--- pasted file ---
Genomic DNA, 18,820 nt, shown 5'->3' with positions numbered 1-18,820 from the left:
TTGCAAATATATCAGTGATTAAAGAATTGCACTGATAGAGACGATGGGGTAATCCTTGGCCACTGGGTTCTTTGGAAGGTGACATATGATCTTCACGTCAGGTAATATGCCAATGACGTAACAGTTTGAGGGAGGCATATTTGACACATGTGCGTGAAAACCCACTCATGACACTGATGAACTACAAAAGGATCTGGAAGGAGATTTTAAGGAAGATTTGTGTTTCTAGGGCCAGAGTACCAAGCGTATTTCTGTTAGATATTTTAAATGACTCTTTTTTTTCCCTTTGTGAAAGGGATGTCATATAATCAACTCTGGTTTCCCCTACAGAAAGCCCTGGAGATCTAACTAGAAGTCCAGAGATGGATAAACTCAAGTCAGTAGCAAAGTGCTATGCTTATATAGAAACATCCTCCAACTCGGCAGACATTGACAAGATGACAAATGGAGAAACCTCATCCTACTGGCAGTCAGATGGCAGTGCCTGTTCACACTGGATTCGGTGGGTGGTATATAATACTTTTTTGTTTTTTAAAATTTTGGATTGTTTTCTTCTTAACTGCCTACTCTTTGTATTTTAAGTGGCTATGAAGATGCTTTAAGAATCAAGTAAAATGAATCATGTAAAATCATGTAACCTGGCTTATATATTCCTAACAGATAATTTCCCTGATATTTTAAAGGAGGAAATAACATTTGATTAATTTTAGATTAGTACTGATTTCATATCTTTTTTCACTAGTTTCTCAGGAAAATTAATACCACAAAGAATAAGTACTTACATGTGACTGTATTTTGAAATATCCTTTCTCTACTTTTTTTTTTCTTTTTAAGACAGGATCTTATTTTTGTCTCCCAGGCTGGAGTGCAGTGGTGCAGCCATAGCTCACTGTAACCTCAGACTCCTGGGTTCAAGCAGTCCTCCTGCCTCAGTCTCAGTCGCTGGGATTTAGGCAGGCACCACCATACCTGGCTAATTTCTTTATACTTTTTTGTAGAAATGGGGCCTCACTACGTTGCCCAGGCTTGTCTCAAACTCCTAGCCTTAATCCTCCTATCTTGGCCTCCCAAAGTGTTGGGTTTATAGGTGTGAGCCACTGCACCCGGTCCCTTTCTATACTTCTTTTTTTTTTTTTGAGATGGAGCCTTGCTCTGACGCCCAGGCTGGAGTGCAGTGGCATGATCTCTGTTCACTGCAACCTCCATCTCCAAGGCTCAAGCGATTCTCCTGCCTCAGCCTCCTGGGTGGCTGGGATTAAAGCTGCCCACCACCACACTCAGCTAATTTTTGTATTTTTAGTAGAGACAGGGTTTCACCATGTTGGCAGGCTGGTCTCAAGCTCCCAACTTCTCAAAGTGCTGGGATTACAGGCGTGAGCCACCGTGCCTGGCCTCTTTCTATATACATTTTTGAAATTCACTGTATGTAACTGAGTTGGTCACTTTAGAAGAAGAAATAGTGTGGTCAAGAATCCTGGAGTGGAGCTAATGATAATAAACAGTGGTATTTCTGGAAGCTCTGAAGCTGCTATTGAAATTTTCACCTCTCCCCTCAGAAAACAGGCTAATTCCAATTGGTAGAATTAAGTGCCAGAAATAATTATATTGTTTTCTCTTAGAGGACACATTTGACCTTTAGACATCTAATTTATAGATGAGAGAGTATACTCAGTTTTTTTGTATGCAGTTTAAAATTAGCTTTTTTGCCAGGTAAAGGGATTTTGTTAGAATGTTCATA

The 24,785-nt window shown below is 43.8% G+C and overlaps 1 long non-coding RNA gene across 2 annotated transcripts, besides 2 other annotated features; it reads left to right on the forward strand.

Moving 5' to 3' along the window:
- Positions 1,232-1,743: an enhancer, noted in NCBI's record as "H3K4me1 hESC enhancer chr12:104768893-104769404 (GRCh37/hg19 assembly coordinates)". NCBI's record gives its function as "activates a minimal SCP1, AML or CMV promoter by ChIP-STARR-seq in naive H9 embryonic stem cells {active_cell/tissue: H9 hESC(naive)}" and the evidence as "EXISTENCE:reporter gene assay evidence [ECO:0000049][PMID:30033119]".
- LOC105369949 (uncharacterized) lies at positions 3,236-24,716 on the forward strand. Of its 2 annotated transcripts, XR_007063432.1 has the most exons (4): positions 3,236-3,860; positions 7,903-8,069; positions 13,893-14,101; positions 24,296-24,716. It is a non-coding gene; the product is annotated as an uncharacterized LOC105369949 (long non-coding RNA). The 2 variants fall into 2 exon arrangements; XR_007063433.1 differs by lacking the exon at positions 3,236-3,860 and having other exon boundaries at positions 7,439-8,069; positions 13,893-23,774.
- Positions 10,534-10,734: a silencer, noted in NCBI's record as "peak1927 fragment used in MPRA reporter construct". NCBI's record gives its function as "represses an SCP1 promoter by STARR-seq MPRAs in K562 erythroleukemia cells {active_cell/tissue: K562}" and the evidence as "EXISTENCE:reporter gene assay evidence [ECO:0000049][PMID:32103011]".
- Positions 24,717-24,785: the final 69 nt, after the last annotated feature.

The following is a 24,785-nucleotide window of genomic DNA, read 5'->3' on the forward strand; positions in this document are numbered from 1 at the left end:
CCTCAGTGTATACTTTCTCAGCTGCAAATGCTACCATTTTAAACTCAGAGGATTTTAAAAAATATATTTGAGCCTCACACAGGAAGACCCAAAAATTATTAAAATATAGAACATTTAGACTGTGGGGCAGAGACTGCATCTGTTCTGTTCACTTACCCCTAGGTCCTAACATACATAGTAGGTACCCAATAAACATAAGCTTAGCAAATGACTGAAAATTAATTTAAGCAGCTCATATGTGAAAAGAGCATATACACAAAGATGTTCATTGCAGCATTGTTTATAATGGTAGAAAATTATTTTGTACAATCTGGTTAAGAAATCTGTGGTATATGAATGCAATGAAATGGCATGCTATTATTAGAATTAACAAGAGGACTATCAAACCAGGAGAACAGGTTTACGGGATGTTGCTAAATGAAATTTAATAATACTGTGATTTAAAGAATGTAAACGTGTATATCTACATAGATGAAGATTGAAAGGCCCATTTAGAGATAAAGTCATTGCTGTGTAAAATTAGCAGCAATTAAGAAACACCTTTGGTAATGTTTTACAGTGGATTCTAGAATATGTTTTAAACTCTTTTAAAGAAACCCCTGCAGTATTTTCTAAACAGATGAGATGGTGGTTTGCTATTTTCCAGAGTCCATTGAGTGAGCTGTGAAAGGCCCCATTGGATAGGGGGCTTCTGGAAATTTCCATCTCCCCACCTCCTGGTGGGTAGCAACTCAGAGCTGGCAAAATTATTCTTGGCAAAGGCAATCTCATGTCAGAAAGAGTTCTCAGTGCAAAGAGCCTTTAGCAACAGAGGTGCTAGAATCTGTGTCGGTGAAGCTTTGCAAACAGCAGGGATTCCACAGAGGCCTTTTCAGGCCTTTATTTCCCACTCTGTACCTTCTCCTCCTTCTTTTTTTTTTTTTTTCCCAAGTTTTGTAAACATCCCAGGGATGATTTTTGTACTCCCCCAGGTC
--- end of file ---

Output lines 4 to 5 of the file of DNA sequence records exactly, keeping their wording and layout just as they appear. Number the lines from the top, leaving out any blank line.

Moving 5' to 3' along the window:
- Positions 1,232-1,743: an enhancer, noted in NCBI's record as "H3K4me1 hESC enhancer chr12:104768893-104769404 (GRCh37/hg19 assembly coordinates)". NCBI's record gives its function as "activates a minimal SCP1, AML or CMV promoter by ChIP-STARR-seq in naive H9 embryonic stem cells {active_cell/tissue: H9 hESC(naive)}" and the evidence as "EXISTENCE:reporter gene assay evidence [ECO:0000049][PMID:30033119]".